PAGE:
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I give kudos for the designers for making a setting that is wet, lush, and cold versus the typical isolated arid desert. I just feel they could have added some more twists as well as distinguishing characteristics among the NPCs. Still, the Savage Tales are great and there's a lot to use here. Kudos!
Deadlands has always been good about providing a variety of environments. Aside from the Great Maze, the area most detailed in the original setting book was the Black Hills area. That helped me get past my association between westerns and deserts that I had in my head from movies.
 

CT_Phipps

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Well I just finished a game where the player characters fought a Fair Folk elf impersonating General Custer and feeding off his false hero worship. The player characters discovered his weakness by destroying Custer's sword, the books that his biggest worshiper cherished (written by Libby Custer), and also breaking said worshiper's faith in him by pretending to be his mistress. They had a sword duel where the player character taunted him with a bunch of Wikipedia facts about his being last at West Point and only promoted due to the loss of officers during the Civil War.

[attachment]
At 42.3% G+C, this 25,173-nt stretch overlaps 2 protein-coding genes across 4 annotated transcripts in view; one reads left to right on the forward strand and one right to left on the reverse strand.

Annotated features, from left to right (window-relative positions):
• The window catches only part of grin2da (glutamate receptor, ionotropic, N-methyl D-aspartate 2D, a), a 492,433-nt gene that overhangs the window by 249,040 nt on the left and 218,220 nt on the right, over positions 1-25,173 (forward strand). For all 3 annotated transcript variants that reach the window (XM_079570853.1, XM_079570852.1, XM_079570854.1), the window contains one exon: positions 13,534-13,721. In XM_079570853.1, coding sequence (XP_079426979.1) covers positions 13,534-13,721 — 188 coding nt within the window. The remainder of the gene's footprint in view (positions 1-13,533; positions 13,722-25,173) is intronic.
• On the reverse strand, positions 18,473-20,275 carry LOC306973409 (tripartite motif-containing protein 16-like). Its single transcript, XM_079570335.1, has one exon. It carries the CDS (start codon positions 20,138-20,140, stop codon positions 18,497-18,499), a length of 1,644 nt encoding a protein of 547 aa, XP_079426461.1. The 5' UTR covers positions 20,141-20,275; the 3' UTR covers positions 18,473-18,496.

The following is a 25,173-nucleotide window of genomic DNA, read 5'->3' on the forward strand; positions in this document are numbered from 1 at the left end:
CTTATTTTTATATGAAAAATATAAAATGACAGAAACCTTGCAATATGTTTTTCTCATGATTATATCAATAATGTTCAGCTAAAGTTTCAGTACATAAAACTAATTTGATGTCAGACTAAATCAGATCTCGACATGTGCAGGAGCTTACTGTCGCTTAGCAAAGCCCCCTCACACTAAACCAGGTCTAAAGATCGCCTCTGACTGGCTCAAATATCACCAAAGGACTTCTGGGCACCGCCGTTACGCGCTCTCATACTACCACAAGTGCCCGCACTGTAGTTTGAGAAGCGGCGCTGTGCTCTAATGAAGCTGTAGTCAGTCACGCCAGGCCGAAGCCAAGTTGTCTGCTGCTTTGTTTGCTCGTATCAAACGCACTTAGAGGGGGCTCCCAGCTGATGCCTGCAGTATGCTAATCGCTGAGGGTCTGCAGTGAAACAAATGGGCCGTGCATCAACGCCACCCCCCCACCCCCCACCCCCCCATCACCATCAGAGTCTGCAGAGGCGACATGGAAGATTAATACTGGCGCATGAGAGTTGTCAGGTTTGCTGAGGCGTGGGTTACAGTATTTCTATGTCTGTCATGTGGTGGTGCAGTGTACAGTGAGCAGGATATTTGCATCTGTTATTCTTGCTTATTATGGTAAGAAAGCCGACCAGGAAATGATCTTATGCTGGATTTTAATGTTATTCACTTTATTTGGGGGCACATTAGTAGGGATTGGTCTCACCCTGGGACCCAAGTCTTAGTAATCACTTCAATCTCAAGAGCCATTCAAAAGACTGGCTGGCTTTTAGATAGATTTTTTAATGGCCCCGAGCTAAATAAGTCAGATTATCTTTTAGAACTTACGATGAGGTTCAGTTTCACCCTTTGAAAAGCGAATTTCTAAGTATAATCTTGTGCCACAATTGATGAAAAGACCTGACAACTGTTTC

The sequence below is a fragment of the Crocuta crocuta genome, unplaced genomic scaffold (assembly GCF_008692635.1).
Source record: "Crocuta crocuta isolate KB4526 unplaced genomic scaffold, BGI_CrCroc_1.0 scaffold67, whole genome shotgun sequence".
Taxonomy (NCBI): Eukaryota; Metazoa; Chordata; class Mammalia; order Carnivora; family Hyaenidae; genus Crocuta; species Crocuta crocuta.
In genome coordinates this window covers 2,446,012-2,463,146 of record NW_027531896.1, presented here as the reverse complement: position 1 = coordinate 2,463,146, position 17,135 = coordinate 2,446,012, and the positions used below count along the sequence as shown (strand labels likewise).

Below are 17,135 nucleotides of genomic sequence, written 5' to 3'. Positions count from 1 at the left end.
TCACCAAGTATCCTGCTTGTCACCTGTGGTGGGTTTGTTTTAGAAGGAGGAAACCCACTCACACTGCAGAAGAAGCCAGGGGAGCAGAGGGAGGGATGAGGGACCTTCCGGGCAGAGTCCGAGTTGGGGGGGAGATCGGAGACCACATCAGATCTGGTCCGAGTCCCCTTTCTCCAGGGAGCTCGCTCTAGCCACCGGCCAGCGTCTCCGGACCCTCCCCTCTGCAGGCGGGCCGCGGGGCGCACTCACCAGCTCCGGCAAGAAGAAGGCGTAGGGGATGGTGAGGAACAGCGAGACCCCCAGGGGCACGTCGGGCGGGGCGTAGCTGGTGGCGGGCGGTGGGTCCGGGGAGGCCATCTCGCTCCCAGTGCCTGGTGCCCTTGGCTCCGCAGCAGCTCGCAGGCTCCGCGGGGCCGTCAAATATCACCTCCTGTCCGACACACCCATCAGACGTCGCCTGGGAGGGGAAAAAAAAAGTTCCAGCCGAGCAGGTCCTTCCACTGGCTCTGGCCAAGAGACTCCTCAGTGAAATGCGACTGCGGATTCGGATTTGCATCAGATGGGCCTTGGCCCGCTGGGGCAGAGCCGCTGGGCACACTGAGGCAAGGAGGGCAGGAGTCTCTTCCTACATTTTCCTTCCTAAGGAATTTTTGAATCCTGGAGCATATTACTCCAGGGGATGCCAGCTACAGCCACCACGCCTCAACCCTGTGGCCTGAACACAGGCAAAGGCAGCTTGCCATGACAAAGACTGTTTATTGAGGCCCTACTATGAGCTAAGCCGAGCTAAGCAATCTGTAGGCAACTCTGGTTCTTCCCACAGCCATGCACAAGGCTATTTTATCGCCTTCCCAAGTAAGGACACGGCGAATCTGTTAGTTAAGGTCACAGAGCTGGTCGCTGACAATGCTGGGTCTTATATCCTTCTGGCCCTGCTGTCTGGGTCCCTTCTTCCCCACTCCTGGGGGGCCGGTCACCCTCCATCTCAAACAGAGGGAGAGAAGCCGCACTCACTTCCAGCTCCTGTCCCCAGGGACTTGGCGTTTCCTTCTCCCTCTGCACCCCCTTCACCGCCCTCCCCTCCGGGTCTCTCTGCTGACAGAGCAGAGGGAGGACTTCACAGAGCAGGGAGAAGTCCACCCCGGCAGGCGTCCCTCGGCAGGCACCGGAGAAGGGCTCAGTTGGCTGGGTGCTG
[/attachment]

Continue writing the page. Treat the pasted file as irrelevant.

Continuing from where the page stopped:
It weakened him enough they finally destroyed the demigod's avatar.
 

Rogerdee

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Just reading new version, although I don't remember the old one much.
Seems okay.
 

CT_Phipps

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I'm reading some of the old CLASSIC Deadlands now and I have to say some of them are just frigging bizarre and hilarious. Dead Presidents has you assassinate President Jefferson Davis (Yay!) who has been replaced by an evil doppelganger (What?) and on behalf of the glorious hero that dies heroically, Robert E Lee (???)! All due to a failed attempt to assassinate Davis by a Haitian railway baron who is the villain (:blink:smile:.